fuel coming out of intake

If I run my OS52 4 stroke at full throttle I feel some fuel being blown back on the intake side of the mount. It is mounted horizontal. I assume it is raw fuel coming out of the intake. Is the intake valve open too long or something wrong with the seat. Seems to run ok from idle to about 75 percent throttle. Weak springs..?? out of adjustment. I am going to adjust the valves and see what it does. Jim

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jim breeeyar
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I take it that these engines have a crankcase vent line. You don't have it plugged, do you?

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Does the engine run properly at 100% throttle? By that I mean are there any tuning problems or running problems other than the symptoms you describe?

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Paul McIntosh


I have quite a collection of 4 cycles and a few 2 cycles. I have seen this caused by eight different conditions that I can remember. There are probably more, but they haven't bitten me yet.

1) Using muffler pressure forced too much fuel to the carb and the mixture actually got richer as the rpm increases. If this is coupled with #3 below, the extra fuel is sucked out of the carb. I restricted the pressure line.

2) The spray of fuel is actually coming from the fuel tube at the carb nipple. The muffler pressure caused the feed line between the tank and the nipple on the carb to expand slightly under pressure and fuel leaked between the inside of the fuel tube and the outside of the carb nipple. No effect on the running of the engine, but lots of fuel on the firewall. I installed a double loop, wire spring clip on the tubing at the nipple. I use clamps on the tank fittings and this probably saved me from fuel in the fuselage. This is the last time I used the thin-wall tubing supplied with some ARFs.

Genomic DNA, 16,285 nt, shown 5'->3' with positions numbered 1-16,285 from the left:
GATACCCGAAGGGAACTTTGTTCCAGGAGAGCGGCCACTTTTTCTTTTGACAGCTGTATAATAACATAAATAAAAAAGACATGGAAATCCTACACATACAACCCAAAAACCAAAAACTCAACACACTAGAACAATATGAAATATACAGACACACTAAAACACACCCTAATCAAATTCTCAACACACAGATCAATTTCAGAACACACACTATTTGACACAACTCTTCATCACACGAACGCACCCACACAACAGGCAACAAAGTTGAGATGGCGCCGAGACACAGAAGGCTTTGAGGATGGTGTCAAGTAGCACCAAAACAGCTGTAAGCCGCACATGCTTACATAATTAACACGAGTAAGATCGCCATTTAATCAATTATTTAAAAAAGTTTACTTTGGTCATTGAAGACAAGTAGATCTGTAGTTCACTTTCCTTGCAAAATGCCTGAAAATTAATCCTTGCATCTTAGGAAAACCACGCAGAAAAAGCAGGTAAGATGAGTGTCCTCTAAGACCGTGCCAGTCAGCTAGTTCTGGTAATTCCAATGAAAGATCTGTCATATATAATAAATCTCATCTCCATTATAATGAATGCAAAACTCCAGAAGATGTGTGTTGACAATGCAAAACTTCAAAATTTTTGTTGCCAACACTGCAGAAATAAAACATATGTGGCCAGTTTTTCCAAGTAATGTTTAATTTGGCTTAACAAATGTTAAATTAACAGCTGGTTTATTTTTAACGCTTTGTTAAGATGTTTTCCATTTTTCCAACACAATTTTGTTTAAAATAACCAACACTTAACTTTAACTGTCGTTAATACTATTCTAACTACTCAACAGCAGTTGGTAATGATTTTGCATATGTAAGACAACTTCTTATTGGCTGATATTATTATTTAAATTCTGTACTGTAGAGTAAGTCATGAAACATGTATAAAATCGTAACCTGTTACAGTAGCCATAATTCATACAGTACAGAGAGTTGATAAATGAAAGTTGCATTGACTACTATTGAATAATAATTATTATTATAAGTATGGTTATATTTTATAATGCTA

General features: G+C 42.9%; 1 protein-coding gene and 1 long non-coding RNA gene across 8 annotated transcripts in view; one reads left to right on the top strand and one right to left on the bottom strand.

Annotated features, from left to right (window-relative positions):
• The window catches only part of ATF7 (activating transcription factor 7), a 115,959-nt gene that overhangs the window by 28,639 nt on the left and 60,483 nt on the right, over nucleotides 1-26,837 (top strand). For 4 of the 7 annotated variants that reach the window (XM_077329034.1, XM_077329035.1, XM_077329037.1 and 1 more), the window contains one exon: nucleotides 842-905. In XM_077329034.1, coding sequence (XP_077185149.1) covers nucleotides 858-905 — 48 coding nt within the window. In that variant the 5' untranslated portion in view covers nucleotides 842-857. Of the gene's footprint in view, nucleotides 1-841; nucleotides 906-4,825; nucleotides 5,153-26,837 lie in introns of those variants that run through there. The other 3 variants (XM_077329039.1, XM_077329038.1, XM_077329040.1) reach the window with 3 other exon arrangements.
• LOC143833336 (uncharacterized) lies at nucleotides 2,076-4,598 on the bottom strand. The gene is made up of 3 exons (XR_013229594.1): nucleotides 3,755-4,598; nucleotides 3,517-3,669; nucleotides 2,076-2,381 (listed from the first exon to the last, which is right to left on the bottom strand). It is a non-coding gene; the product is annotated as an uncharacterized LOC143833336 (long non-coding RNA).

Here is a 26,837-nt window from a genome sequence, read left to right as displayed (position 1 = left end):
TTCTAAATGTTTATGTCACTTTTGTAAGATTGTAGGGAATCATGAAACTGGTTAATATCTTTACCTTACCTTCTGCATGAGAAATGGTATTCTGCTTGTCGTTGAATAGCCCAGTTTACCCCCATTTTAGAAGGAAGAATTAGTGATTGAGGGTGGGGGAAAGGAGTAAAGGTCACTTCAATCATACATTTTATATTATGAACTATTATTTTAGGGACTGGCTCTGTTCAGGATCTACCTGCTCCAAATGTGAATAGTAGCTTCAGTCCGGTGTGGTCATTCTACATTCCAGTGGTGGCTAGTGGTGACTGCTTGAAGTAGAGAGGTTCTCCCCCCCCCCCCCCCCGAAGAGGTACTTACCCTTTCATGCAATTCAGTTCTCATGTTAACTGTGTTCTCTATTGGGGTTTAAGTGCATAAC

3) The mounting position of the engine and the configuration (no cowl) caused air to flow from prop blast to flow across the top of the carb and suck some of the fuel from the throat. This showed up as a wet firewall and limited RPM because of a "lean" condition. I used some plastic tubing from Home Depot (plumbing dept) that was a press fit over the intake of the carb and used my heat gun to form the plastic tube into a "ram". This made the high speed needle difficult to adjust. I used some twisted ss safety wire to clamp it on the carb lip. It came off once in the air and the engine went supper rich quickly.

4) Leaks at the carb to crankcase mount (2C) and leaks in the intake manifold joints (4c). The little "O" ring between the manifold pipe and the carb body is easy to damage if you take the assy apart.

5) Fuel leaked around a old (worn from vibration) needle valve in the needle valve assy. I replaced the needle valve, but the inside of the assy was also worn and the leak continued. I had to replace the entire assembly.

6) The crankcase vent was partially blocked. The crankcase pressure at the bottom of the intake stroke must have caused "reverse blow-by" and prevented the full shot of fuel from entering the cylinder. It took a while to find this one - I checked the crankcase vent because I was not getting above about 70% rpm. Cleaned the vent and both problems went away.

7) The intake valve was not seating because of some carbon.

8) On both a horizontal and inverted mount O.S. FS .91 - the engine ran fine at idle and high rpm. But, I couldn't seem to get a real clean transition. There was always extra fuel from residual pressure in the flex-tank when dropping to idle quickly and when shutting down. The fuel would "pool" in the manifold just enough to cause the problem. I replaced the "flex" tank with a rigid tank and this reduced the problem.

Well, there are eight things to check. Good luck.


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jim breeeyar

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